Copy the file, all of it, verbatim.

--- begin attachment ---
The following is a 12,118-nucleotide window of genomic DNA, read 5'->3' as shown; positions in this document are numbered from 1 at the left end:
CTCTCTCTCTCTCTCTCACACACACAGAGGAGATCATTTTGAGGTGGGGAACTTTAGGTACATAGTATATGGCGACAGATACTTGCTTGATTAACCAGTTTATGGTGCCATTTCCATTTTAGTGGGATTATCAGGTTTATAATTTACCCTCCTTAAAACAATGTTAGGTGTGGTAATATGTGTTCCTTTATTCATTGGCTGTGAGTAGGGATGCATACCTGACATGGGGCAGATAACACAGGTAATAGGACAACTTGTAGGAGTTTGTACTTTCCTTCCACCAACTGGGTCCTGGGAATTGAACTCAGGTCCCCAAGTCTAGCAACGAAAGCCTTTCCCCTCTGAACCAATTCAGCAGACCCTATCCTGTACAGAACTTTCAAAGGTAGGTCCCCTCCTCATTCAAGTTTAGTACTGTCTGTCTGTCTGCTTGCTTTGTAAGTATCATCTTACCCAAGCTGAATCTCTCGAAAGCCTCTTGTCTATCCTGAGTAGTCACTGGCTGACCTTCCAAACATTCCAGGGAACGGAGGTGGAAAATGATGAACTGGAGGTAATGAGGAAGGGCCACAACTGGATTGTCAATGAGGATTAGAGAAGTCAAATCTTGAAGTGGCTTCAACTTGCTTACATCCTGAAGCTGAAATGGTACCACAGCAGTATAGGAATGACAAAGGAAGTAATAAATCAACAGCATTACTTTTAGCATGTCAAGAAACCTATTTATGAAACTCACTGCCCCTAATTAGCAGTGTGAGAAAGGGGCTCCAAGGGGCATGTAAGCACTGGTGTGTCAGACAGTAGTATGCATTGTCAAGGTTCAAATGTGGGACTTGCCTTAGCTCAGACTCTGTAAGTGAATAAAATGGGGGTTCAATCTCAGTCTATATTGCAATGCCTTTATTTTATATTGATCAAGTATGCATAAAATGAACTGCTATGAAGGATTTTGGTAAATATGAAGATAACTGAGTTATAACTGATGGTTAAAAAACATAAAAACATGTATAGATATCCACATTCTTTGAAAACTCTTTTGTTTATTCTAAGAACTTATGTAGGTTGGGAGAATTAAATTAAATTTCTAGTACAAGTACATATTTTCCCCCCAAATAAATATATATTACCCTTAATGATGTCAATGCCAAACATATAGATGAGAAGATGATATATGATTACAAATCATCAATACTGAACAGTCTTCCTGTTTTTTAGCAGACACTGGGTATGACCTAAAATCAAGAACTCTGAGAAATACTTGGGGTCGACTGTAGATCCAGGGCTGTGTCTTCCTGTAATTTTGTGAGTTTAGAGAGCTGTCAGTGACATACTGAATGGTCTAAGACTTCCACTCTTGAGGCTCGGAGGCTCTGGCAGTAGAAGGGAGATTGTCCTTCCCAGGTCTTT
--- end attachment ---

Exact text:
The following is a 12,118-nucleotide window of genomic DNA, read 5'->3' as shown; positions in this document are numbered from 1 at the left end:
CTCTCTCTCTCTCTCTCACACACACAGAGGAGATCATTTTGAGGTGGGGAACTTTAGGTACATAGTATATGGCGACAGATACTTGCTTGATTAACCAGTTTATGGTGCCATTTCCATTTTAGTGGGATTATCAGGTTTATAATTTACCCTCCTTAAAACAATGTTAGGTGTGGTAATATGTGTTCCTTTATTCATTGGCTGTGAGTAGGGATGCATACCTGACATGGGGCAGATAACACAGGTAATAGGACAACTTGTAGGAGTTTGTACTTTCCTTCCACCAACTGGGTCCTGGGAATTGAACTCAGGTCCCCAAGTCTAGCAACGAAAGCCTTTCCCCTCTGAACCAATTCAGCAGACCCTATCCTGTACAGAACTTTCAAAGGTAGGTCCCCTCCTCATTCAAGTTTAGTACTGTCTGTCTGTCTGCTTGCTTTGTAAGTATCATCTTACCCAAGCTGAATCTCTCGAAAGCCTCTTGTCTATCCTGAGTAGTCACTGGCTGACCTTCCAAACATTCCAGGGAACGGAGGTGGAAAATGATGAACTGGAGGTAATGAGGAAGGGCCACAACTGGATTGTCAATGAGGATTAGAGAAGTCAAATCTTGAAGTGGCTTCAACTTGCTTACATCCTGAAGCTGAAATGGTACCACAGCAGTATAGGAATGACAAAGGAAGTAATAAATCAACAGCATTACTTTTAGCATGTCAAGAAACCTATTTATGAAACTCACTGCCCCTAATTAGCAGTGTGAGAAAGGGGCTCCAAGGGGCATGTAAGCACTGGTGTGTCAGACAGTAGTATGCATTGTCAAGGTTCAAATGTGGGACTTGCCTTAGCTCAGACTCTGTAAGTGAATAAAATGGGGGTTCAATCTCAGTCTATATTGCAATGCCTTTATTTTATATTGATCAAGTATGCATAAAATGAACTGCTATGAAGGATTTTGGTAAATATGAAGATAACTGAGTTATAACTGATGGTTAAAAAACATAAAAACATGTATAGATATCCACATTCTTTGAAAACTCTTTTGTTTATTCTAAGAACTTATGTAGGTTGGGAGAATTAAATTAAATTTCTAGTACAAGTACATATTTTCCCCCCAAATAAATATATATTACCCTTAATGATGTCAATGCCAAACATATAGATGAGAAGATGATATATGATTACAAATCATCAATACTGAACAGTCTTCCTGTTTTTTAGCAGACACTGGGTATGACCTAAAATCAAGAACTCTGAGAAATACTTGGGGTCGACTGTAGATCCAGGGCTGTGTCTTCCTGTAATTTTGTGAGTTTAGAGAGCTGTCAGTGACATACTGAATGGTCTAAGACTTCCACTCTTGAGGCTCGGAGGCTCTGGCAGTAGAAGGGAGATTGTCCTTCCCAGGTCTTT